The nature of conflict in the world is changing, impacting communities in very different ways than past wars. Environmental change and urbanization are relatively modern forces of conflict and displacement that have entered the global stage joining the traditional causes: weak to poor governance, ethnicity, religion and nationalistic ideologies. Modern wars no longer take place on the battlefield. In the wars of the 1950’s, the death rate of soldiers to civilians was 9 to 1. Today, the reverse is true: for every soldier killed, nine civilians die.
Civilians are often targeted in internal civil conflicts and the broader forces of environmental change and urbanization do not discriminate between those dressed in uniforms and those who are not. The root causes of today’s conflicts will not be quickly extinguished; conflicts will be long-term, with lasting consequences. In modern warfare countries are not only physically destroyed, but the human capital and social fabric are torn asunder.
As a result of these changing forces, assistance to war impacted communities cannot solely be provision of humanitarian assistance. Assistance must also attempt to restore and strengthen physical and social institutions, as well as (re) build and restore social cohesion, trust and confidence between people and between people and their institutions. It is through these combined efforts that we can perhaps best help communities and countries stabilize and normalize toward durable solutions and sustainable peace.
The IRC's Program Strategy
IRC’s work focuses on understanding the root causes of conflict, its impact on people, communities and societal institutions. We generally (but not exclusively) work at the local and mid-local level, partnering with civilian populations, civil society groups, district and provincial governments, and market sector actors to find durable solutions to issues causing, and created by, conflict.
Program Areas in Post-Conflict settings
Our work in post-conflict settings focuses on structural responses, in part driven by community-based approaches, that can be replicated, emphasizing coherence between:
IRC places specific emphasis on rebuilding the health, public infrastructure and education sectors, linking grass-roots interventions with sustainable development. Additionally, we are committed as an organization to working with communities on programming surrounding gender based violence beyond emergencies. IRC helps survivors heal and works with communities and institutions to break the cycle of violence. Please see the Health, Environmental health, Gender-based violence and Children Web pages for more detailed information on these programs.
Extreme poverty, exacerbated by the socio-economic impact of war, can create precisely the framework conducive to renewed violence. If stability is ever to hold and reconstruction is to be sustainable, then effort must focus on rebuilding the livelihoods and economic development capacity of conflict-impacted communities. One of the key issues in post-conflict societies is that of youth unemployment. Commonly in these settings, youth comprise a large proportion of the population and often head households. IRC’s Economic Recovery & Development programs are implemented using field tested best practices for economic and livelihood recovery and development.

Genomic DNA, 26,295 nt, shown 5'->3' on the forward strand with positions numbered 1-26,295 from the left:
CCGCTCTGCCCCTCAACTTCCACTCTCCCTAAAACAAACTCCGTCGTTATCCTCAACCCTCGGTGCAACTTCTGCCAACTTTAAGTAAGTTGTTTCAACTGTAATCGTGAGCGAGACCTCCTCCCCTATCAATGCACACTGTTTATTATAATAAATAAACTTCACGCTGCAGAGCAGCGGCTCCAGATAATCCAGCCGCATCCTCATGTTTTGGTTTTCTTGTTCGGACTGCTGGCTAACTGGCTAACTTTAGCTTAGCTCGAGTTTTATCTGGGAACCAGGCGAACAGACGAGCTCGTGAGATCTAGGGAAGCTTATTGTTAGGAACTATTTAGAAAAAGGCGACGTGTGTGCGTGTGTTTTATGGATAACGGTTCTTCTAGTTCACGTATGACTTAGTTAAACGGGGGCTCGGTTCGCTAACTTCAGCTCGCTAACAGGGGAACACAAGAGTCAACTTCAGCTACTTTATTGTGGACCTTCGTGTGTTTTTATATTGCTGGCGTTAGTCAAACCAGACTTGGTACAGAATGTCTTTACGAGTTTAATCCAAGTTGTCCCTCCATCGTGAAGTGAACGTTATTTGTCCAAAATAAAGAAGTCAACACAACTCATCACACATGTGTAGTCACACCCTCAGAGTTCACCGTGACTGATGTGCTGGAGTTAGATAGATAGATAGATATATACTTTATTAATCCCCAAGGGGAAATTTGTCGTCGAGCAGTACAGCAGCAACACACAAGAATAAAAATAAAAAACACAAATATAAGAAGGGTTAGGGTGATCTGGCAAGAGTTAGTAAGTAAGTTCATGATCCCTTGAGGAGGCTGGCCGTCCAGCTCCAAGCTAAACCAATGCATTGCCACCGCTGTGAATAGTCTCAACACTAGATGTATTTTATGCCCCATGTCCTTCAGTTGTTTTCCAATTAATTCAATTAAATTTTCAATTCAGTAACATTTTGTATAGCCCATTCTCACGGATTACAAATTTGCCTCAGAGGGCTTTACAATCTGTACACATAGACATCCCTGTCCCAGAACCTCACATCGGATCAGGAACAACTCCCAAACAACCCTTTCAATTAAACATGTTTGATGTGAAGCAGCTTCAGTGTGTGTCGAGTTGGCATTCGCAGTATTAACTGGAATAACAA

Evidence shows that most of today's conflicts are the result of failed states and repressive or dysfunctional systems, and that when good governance principles are applied and supported by a functioning civil society and the rule of law, disputes can be resolved through peaceful means and socio-economic development can flourish. IRC seeks to assist communities not only after, but also during conflict to create basic institutions responsive to the populations' needs, to ensure communities have a voice within those institutions, and that they have the capacity to manage them for their own socio-economic development. This is expressed in programs aiming at supporting civil society, enhancing protection and the RoL, and rebuilding ties between local governments and their constituencies, especially in conjunction with decentralization policies.
- Manual: The IRC’S Approach to Community Driven Reconstruction
- Lessons Learned on Community Driven Reconstruction
The Role of Culture, Islam and Tradition in Community Driven Reconstruction: The International Rescue Committee’s Approach to Afghanistan’s National Solidarity Program
Provided in printer-friendly Adobe PDF format.